Years ago, I encountered a striking comment on Jane Austen’s writing: that she never depicted a scene in which two men were alone together, because she was worried that, never having witnessed such a thing herself, she wouldn’t be able to depict it with any degree of accuracy. And yet her male characters are wholly three-dimensional, because – to paraphrase what Dorothy L. Sayers once famously said on the same subject – she was nonetheless aware that men are people: that, even if they behaved differently when she couldn’t see them, those differences remained salient to their personhood without invalidating her perception of them otherwise. And yet there’s a whole body of supposedly classic male writing which fails to extend the same courtesy to women: which constructs them as though their visibility to men is the be-all, end-all of their existence. Which is, partially, the fault of cultures which have, for centuries, treated women as though this were literally the case; and yet it’s also a failure of imagination and empathy in a field which, by its nature, ought to abound in both. Women have never had the luxury of forgetting that men exist in spaces where they themselves are absent, because the business undertaken in such spaces has nonetheless directly impacted their liberties. Whereas a great many men, it seems, have been able to either ignore the existence or elide the importance of women’s spaces, because they believed – however inaccurately – that nothing which went on in them was relevant to men, or represented a threat to their freedom. That’s the difference between Mr Darcy and Miranda: even when viewed by women alone, the former is written as though he still exists beyond their gaze, while the latter is presented as nothing more than a construct of male attention.

Unless, of course, we dig into the inherent contradiction of any person being thus defined, and make a new story out of it.


What was your favorite part of writing CORAL BONES, and why?

It was immensely cathartic to write Miranda as genderqueer, but Puck was extraordinarily fun to work with, too. A Midsummer Night’s Dream has always been my favourite Shakespeare play, and I’ve got a decided soft-spot for mythology’s tricksters. Figuring out how to make Puck helpful without betraying his mischievous nature was very satisfying – as was crafting my own interpretation of the fairy courts.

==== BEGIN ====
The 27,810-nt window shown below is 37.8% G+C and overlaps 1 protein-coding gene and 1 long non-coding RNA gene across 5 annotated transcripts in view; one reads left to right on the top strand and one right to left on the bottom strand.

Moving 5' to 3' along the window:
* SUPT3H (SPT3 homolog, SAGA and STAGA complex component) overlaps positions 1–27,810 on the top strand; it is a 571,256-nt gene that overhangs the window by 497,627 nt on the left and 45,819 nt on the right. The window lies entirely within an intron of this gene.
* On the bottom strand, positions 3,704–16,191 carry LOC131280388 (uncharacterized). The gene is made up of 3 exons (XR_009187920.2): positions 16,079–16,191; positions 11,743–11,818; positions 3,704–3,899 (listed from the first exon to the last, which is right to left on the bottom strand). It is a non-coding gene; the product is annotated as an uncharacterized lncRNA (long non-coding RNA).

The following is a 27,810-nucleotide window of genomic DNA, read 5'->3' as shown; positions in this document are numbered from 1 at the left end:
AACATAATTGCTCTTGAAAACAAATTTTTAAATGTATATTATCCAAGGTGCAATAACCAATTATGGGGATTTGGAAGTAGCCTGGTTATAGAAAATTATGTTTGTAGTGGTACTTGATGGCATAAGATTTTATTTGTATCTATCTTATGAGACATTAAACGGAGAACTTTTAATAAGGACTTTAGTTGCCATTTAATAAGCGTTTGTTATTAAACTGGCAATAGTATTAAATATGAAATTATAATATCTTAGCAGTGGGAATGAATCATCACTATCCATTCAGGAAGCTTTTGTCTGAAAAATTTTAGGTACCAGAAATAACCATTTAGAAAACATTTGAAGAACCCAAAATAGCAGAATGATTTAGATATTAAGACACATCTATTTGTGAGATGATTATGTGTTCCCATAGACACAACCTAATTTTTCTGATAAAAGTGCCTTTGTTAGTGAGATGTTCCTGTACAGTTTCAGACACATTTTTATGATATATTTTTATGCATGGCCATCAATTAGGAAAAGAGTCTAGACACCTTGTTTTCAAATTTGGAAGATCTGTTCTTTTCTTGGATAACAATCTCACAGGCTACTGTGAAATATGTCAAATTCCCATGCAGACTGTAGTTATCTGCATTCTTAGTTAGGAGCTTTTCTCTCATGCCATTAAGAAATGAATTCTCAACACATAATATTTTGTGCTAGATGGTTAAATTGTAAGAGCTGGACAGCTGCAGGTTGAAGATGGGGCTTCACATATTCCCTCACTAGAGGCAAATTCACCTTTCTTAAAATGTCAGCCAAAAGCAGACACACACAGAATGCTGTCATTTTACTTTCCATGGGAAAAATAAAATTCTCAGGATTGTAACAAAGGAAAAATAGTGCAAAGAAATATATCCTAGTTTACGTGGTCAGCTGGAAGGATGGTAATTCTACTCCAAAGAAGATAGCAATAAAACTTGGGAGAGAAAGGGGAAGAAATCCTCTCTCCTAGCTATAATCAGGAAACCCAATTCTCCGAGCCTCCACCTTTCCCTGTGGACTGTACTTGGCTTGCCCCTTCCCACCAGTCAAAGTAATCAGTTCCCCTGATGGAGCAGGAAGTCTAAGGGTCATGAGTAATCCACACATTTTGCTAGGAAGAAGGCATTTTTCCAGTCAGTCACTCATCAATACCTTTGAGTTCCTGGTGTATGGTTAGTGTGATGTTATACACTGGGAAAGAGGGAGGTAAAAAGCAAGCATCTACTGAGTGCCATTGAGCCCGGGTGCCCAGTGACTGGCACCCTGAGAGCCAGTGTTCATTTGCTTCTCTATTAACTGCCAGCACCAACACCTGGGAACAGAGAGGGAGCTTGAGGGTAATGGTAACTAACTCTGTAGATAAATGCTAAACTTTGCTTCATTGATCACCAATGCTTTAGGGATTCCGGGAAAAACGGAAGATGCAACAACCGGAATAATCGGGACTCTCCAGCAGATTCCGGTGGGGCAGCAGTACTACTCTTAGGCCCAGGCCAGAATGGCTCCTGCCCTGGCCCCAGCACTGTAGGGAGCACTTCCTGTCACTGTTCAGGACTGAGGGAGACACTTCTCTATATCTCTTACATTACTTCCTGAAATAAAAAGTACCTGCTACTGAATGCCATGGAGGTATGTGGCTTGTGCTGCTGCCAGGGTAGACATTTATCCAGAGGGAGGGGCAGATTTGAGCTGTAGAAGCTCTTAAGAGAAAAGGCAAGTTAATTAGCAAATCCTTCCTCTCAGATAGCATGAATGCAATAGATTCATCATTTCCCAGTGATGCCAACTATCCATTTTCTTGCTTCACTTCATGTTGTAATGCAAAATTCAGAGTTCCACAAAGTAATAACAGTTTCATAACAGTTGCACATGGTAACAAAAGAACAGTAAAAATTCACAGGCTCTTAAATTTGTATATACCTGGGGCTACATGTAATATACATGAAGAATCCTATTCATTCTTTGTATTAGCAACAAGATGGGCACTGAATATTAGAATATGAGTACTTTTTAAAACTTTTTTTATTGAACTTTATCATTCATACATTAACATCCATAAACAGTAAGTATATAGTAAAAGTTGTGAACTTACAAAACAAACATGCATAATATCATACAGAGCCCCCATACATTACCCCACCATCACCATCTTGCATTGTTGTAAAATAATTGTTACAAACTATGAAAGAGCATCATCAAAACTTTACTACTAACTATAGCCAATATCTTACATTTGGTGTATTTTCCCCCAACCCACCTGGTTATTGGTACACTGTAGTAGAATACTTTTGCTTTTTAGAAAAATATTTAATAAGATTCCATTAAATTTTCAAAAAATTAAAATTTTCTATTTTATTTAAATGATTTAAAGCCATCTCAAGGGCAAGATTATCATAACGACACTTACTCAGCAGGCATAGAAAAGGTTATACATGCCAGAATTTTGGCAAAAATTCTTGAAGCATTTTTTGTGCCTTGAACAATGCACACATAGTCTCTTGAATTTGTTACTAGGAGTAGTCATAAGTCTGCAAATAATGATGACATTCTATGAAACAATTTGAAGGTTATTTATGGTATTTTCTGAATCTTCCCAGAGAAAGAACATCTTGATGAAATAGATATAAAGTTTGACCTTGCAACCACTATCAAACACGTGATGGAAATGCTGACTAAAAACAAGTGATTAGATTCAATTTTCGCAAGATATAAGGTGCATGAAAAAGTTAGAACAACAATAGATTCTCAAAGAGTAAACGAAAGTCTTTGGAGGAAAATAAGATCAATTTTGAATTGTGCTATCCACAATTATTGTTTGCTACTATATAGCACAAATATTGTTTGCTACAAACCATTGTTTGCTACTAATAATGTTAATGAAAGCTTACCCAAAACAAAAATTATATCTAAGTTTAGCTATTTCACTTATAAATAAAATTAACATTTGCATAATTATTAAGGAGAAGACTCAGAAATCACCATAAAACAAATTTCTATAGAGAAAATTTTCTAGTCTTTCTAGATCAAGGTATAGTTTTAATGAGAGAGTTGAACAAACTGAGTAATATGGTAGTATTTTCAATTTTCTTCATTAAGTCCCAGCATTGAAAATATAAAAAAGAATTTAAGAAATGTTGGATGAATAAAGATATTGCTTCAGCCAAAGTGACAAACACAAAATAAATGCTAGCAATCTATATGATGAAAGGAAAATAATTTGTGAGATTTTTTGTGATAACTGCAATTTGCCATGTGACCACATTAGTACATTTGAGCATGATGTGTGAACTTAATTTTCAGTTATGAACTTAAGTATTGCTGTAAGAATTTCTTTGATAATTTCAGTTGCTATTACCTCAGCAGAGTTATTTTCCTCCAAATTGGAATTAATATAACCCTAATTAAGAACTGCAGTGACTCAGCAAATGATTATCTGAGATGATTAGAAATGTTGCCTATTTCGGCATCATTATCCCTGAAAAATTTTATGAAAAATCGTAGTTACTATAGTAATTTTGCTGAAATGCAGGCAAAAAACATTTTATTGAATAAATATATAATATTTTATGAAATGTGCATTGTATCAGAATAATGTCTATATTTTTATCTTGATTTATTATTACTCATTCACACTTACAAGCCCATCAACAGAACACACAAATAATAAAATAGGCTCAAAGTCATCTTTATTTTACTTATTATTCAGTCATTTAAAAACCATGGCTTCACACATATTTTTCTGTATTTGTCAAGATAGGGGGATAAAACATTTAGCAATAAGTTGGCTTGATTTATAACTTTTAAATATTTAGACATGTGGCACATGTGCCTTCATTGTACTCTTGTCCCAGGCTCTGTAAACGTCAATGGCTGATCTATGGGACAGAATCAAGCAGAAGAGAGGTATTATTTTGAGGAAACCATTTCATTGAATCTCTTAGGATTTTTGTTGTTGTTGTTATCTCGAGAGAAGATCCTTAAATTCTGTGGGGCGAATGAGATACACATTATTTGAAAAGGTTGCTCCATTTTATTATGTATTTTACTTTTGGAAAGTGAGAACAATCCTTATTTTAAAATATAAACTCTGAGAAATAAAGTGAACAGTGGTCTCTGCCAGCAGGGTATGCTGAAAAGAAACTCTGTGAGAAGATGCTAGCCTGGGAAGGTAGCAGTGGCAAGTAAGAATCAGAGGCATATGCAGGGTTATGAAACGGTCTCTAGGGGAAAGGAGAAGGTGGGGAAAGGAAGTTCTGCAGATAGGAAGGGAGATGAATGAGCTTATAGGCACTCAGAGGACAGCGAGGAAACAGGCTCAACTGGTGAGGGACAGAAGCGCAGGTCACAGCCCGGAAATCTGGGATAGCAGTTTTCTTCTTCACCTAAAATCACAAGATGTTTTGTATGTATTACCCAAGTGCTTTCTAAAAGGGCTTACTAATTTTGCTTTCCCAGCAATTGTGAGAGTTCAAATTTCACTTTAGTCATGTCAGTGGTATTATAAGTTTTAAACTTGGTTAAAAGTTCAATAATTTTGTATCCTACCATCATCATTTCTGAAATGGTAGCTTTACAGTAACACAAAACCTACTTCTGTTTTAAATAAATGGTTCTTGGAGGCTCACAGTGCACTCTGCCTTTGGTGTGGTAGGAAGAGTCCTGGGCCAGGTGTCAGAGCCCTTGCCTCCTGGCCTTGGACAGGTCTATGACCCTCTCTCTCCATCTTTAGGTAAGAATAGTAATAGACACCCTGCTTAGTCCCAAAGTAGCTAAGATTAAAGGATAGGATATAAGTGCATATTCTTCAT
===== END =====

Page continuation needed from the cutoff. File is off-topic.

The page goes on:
Where does CORAL BONES fit with the other novellas in the MONSTROUS LITTLE VOICES series? Did you know what the order would be when you wrote it, or was that determined after the fact?

Once the editor, David Thomas Moore, signed the five of us on for the project, he set up a group pages where we could jointly discuss the stories we wanted to tell and the characters we wanted to use, complete with his own notes about the overarching structure – history, worldbuilding, magic – for use as references. We went back and forth with our ideas, and once it was established that everything could fit together without contradiction, we went to work. I think I was vaguely aware that Coral Bones was first up chronologically, but I didn’t quite realise that meant first in the anthology until the novella was being released!


Compared to your other work (say, your upcoming novel, AN ACCIDENT OF STARS) was it a different process to get the voice right for this piece? To get that hint of Shakespearean cadence and poetry in there without going overboard? Or do you tend to fiddle with style a lot anyway?

I was definitely worried about getting it right! I didn’t think I could pull off actual Shakespearean dialogue, so adopting a first-person poetic style seemed like a sensible way to reference the original language while still writing in my own voice. An Accident of Stars, by contrast, is written very differently – third person, multiple POVs – with an eye to different details. I’ve always had a fairly versatile writing style, but it’s definitely improved since I started immersing myself in fanfiction. The whole idea of writing something just for yourself, as a deliberate subversion of canon and convention, is immensely freeing, and it’s given me a much stronger idea of my own abilities. I heartily recommend it!


How can readers stay in the loop and get news about your projects and releases?

I tweet, tumble and blog as Foz Meadows, which isn’t exactly a common name, so I’m pretty easy to find online. I do tend to ramble about a whole bunch of stuff, though, so anyone who’s interested purely in my fiction updates – and not, say, a lengthy paean to my feelings about Dragon Age, Teen Wolf or whatever other dumpster I’m currently occupying – might want to brace themselves.


Anything else you want us to know? Shout-outs? Words of wisdom?


*Translation: I am a terrible dork.